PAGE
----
If you’re not, the guys in these pictures are. The pictures are courtesy of SA-Kuva, which is Finnish for Finnish Army Photo — the army archives there have just released a large quantity of wartime photos. (If you have a Russian-spec Mosin or other ex-Russian bangstick with the stamp “SA” in a rectangle, you have an artifact of a Finnish tactical victory over their would-be slavemasters from the USSR). The captions are, alas, in Finnish, a language little spoken this side of the Gulf of Bothnia.

These pictures are reprinted here with permission. Don’t forget that you can click to enlarge them even further. First up we have MG gunners training(?) with what looks like some kind of training rig. The Finnish caption is: “IT-tykki lossin luona. Vuosalmi. 1939.12.18.” OK, so our translation is: AA-gun alongside cable, at Vuosalmi (a town on the coast), 18 Dec 39. Note for general use that an IT-tykki is an AA gun, and a TT-tykki is an AT gun.

IT-tykki lossin luona.

Here’s another picture, this one showing a Russian BT-5 tank that has fallen into the clutches of the Finns. Can’t make heads nor tails of the caption, though: “Hovista 0,5 km etelään kenttäkanuunan yhdellä laukauksella suoralla suuntauksella tuhottu hyökkäysvaunu. Syskyjärvi 1940.01.10.” Out of that, we get the date (10 Jan 40), the place Syskyjärvi, and a reference to 0.5 kilometers. It may be in the caption, but in English we can’t tell whether the tank was knocked out, or just abandoned by bugging-out Russians.

BT-5 Tank come a cropper in Finland

And next up, we have two truly classic weapons: the Russian knock-off of the Krupp anti-tank gun, here in 45mm, and the Finnish soldier standing over it armed with an ex-Russian semiauto rifle. Original caption: “Ryssiltä vallattu hv-tykki etulinjassa suomalaisten käytössä. Kollaanjoki. 1940.01.01.”

Ryssiltä vallattu hv-tykki etulinjassa suomalaisten käytössä.

The rifle is a very rare one, a Simonov AVS-36. It was a select-fire rifle chambered for the 7.62 x 54R cartridge, and fed from a 15-round magazine. Soon after its adoption, it was supplanted by the Tokarev SVT-38 and -40 rifles, which were made in both semiauto (SVT) and select fire (AVT) versions. Tokarev rifles are noteworthy when encountered, but compared to AVS-36s they are as commonplace as Mausers. Interesting note about these Russian interwar rifles — when you do find one that is not a post-’68 import, it will probably have an SA stamp, as Finland sold off their stocks before the GCA of 1968 required imported milsurps to be marked with the importer’s name and city. They are, at least the semiauto Tokarevs are, a rare GI bringback, as they were used occasionally as captured weapons by the Germans, and occasionally by ragtag Chinese formations in the first year of the Korean War.

The Russian units that hit Finland, and got creamed, are widely reported, based on contemporary Soviet propaganda, to have been second-string units. But their heavy armament with state-of-the-Red-art semi-auto rifles — most of which wound up in Finnish custody, as did the surviving Ivans — argues to the contrary. These were first-line units with first-line equipment. What benefited the Finns was the recently concluded military purges, which eliminated almost everyone in the Red Army at the rank of Colonel or higher — and intimidated the living Lenin out of the survivors. The new, high-tech arms pushed into surface by the brilliant Tukhachevskiy before his murder were too much for an army purged of its best and brightest to maintain, and the Russians reverted to WWI weapons, supplemented by hastily adopted submachine guns. (Which had been part of Tukhachevskiy’s reforms, but were simple enough for a dumbed-down service to grasp).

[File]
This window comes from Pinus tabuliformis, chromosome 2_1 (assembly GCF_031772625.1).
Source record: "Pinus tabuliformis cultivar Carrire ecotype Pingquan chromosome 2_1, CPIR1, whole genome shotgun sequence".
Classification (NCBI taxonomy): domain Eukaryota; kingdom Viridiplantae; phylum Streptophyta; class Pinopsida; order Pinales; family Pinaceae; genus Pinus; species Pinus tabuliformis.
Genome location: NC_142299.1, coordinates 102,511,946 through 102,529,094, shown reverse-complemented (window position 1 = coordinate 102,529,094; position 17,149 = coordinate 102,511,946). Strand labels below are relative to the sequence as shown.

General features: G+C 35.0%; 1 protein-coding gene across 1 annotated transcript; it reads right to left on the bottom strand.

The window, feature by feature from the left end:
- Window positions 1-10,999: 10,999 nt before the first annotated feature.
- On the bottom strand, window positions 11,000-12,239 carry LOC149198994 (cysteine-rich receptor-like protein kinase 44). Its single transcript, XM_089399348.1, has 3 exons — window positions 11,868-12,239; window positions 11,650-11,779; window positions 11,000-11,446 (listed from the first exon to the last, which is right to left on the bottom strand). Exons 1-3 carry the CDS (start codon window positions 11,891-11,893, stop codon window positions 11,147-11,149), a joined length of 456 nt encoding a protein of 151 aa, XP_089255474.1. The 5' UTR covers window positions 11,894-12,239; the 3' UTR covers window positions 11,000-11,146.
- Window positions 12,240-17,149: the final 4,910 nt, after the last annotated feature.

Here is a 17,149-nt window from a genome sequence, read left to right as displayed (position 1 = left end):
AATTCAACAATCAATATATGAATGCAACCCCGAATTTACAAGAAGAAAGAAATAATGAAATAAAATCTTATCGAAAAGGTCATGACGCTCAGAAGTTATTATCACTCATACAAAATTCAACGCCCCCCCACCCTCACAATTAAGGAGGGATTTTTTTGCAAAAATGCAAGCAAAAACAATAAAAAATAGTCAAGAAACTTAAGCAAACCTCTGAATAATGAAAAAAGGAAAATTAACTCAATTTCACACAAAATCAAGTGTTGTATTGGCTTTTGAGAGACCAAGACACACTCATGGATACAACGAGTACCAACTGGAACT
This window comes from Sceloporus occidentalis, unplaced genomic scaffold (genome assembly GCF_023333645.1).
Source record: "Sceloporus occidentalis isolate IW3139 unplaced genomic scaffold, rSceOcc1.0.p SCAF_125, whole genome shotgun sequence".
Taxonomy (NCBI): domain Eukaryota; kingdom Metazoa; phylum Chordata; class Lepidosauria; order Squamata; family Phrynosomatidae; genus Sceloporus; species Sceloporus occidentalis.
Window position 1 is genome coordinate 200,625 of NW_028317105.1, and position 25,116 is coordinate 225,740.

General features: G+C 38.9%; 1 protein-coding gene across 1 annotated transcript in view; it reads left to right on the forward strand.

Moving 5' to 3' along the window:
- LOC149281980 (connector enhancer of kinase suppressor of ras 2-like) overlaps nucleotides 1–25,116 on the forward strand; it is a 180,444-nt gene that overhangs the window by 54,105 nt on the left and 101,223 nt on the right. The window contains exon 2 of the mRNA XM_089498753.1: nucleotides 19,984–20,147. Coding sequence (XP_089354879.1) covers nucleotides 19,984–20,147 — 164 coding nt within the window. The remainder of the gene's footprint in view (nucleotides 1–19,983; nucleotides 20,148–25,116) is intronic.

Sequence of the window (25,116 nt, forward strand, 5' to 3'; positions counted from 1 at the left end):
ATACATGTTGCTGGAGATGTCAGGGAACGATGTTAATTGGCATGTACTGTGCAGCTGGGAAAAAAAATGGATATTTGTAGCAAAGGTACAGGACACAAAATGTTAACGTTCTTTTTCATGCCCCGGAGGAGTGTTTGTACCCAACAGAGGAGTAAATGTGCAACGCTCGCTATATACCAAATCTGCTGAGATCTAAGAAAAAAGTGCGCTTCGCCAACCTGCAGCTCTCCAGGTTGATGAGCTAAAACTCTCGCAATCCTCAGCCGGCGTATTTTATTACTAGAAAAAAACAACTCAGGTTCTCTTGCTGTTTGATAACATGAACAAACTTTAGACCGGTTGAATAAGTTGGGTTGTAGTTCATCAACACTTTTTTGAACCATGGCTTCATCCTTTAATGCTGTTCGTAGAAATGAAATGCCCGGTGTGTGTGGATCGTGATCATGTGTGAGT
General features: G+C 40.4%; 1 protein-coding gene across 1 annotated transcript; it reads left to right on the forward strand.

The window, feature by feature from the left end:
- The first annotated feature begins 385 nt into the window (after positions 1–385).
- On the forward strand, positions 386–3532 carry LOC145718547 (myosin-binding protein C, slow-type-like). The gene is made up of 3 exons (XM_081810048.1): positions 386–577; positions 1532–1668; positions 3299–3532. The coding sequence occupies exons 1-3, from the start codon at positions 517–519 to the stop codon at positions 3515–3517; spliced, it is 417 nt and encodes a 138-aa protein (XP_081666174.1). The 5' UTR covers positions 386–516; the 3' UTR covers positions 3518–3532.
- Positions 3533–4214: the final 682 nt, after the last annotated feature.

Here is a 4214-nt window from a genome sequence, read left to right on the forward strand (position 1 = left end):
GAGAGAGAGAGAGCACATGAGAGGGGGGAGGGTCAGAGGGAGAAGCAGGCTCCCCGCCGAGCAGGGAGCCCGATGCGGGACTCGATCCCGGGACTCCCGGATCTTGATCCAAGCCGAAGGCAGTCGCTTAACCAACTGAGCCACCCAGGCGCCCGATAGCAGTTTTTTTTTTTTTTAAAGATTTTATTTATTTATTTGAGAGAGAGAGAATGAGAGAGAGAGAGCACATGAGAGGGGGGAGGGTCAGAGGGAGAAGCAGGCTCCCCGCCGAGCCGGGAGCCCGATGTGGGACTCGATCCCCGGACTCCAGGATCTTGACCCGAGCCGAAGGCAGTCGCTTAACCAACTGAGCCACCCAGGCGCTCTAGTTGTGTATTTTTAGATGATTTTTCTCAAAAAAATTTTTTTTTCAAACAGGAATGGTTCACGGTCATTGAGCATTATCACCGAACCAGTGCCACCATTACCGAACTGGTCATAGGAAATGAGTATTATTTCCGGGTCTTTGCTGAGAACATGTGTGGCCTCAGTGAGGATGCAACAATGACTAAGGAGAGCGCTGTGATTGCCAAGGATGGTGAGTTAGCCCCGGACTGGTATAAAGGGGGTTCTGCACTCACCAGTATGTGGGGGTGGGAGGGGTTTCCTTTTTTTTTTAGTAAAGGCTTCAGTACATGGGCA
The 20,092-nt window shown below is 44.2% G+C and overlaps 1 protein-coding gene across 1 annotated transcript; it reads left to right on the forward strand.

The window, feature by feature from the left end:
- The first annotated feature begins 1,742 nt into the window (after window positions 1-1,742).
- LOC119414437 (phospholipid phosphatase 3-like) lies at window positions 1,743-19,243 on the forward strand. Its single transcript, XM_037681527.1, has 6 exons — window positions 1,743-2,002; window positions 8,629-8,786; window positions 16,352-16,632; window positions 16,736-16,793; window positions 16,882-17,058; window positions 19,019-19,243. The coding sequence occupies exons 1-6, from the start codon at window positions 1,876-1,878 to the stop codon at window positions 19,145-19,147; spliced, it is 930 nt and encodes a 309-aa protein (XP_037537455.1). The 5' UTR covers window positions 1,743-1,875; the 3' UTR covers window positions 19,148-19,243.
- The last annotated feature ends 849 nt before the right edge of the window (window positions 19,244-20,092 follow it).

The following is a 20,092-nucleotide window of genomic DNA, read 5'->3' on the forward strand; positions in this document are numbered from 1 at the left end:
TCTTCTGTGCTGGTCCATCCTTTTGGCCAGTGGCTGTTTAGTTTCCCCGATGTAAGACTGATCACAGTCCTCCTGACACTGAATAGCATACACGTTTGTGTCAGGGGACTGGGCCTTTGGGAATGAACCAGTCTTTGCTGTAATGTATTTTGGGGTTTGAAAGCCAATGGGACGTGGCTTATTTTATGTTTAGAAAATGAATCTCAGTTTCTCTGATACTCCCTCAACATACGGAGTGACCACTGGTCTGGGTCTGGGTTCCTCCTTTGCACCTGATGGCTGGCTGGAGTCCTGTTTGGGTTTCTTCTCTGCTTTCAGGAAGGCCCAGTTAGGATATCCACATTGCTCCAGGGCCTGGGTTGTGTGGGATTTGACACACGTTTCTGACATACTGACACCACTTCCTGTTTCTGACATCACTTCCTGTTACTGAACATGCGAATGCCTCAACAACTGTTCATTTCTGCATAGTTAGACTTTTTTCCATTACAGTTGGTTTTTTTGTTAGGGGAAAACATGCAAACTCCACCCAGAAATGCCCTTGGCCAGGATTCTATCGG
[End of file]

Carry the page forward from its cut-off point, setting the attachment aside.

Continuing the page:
The Finns fought not one, but two wars against the Russians (1930-40 and 1942-44), and they beat the Russians in battle after battle. Man for man, they were by far the better army, but in Stalin’s pungent phrase, “quantity has a quality all its own.” In both wars, the Finns were overwhelmed and agreed to humiliating concessions.

But the Russians didn’t get what they wanted — a return of Finland to Russian suzerainty, as it had been prior to the collapse of the Empire.

Hat tip: Alan Taylor’s In Focus blog at The Atlantic.

This entry was posted in Foreign and Enemy Weapons, The Past is Another Country on by Hognose.

About Hognose

Former Special Forces 11B2S, later 18B, weapons man. (Also served in intelligence and operations jobs in SF).

3 thoughts on “Are you Finnish with Russian weapons?


In case you’re interested in translations, “Hovista 0,5 km etelään kenttäkanuunan yhdellä laukauksella suoralla suuntauksella tuhottu hyökkäysvaunu” roughly translates as (preserving the order of location and subject description) “0.5 km south of Hovi, tank destroyed by a single direct-fire shot from a field gun”.

Hognose Post author

Thank you, Antti. I know the word “tank” has to be in there, but I can’t see it at all. This makes me wish twice as much that the SA-Tuva archive had captions in a language I knew (or alternately, that I knew Finnish. I know how many war memoirs and histories that learning Norwegian opened up to me. But then, with English and German already, I had good hooks into Norwegian from the start. Finnish has a steep learning curve for a foreigner).


Happy to help. The word for tank used here is “hyökkäysvaunu” (“attack wagon” for an overly literal word-to-word translation); common synonyms include “panssarivaunu” or just “panssari” or “vaunu” by themselves, especially in compound words.

Have to agree on the barrier of entry into Finnish: as a native speaker I sometimes cannot help but think the language has been purposefully designed to prevent communication between Finns and anybody else.